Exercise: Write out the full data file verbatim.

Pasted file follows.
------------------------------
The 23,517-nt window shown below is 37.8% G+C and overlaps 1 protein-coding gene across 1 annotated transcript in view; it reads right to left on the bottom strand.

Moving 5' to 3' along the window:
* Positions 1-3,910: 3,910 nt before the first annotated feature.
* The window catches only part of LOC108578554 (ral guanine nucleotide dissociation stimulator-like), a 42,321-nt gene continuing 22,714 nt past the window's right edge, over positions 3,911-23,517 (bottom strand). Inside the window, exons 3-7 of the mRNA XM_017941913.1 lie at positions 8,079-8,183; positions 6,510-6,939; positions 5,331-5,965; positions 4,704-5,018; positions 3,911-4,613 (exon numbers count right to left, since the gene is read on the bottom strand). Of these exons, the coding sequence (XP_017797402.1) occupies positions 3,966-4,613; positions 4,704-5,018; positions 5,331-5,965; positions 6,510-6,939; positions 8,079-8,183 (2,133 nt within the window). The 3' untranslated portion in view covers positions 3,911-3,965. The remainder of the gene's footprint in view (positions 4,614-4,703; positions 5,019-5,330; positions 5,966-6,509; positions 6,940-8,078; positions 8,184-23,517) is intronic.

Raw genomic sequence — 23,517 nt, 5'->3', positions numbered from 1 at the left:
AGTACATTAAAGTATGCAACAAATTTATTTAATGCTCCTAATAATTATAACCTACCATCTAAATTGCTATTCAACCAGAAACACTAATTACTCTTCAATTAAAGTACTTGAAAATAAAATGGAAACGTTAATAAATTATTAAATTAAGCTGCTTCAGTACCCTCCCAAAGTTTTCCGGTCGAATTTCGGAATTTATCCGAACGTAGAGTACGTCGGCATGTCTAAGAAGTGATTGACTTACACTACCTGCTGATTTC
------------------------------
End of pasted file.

The 23,517-nt window shown below is 37.8% G+C and overlaps 1 protein-coding gene across 1 annotated transcript in view; it reads right to left on the bottom strand.

Moving 5' to 3' along the window:
* Positions 1-3,910: 3,910 nt before the first annotated feature.
* The window catches only part of LOC108578554 (ral guanine nucleotide dissociation stimulator-like), a 42,321-nt gene continuing 22,714 nt past the window's right edge, over positions 3,911-23,517 (bottom strand). Inside the window, exons 3-7 of the mRNA XM_017941913.1 lie at positions 8,079-8,183; positions 6,510-6,939; positions 5,331-5,965; positions 4,704-5,018; positions 3,911-4,613 (exon numbers count right to left, since the gene is read on the bottom strand). Of these exons, the coding sequence (XP_017797402.1) occupies positions 3,966-4,613; positions 4,704-5,018; positions 5,331-5,965; positions 6,510-6,939; positions 8,079-8,183 (2,133 nt within the window). The 3' untranslated portion in view covers positions 3,911-3,965. The remainder of the gene's footprint in view (positions 4,614-4,703; positions 5,019-5,330; positions 5,966-6,509; positions 6,940-8,078; positions 8,184-23,517) is intronic.

Raw genomic sequence — 23,517 nt, 5'->3', positions numbered from 1 at the left:
AGTACATTAAAGTATGCAACAAATTTATTTAATGCTCCTAATAATTATAACCTACCATCTAAATTGCTATTCAACCAGAAACACTAATTACTCTTCAATTAAAGTACTTGAAAATAAAATGGAAACGTTAATAAATTATTAAATTAAGCTGCTTCAGTACCCTCCCAAAGTTTTCCGGTCGAATTTCGGAATTTATCCGAACGTAGAGTACGTCGGCATGTCTAAGAAGTGATTGACTTACACTACCTGCTGATTTC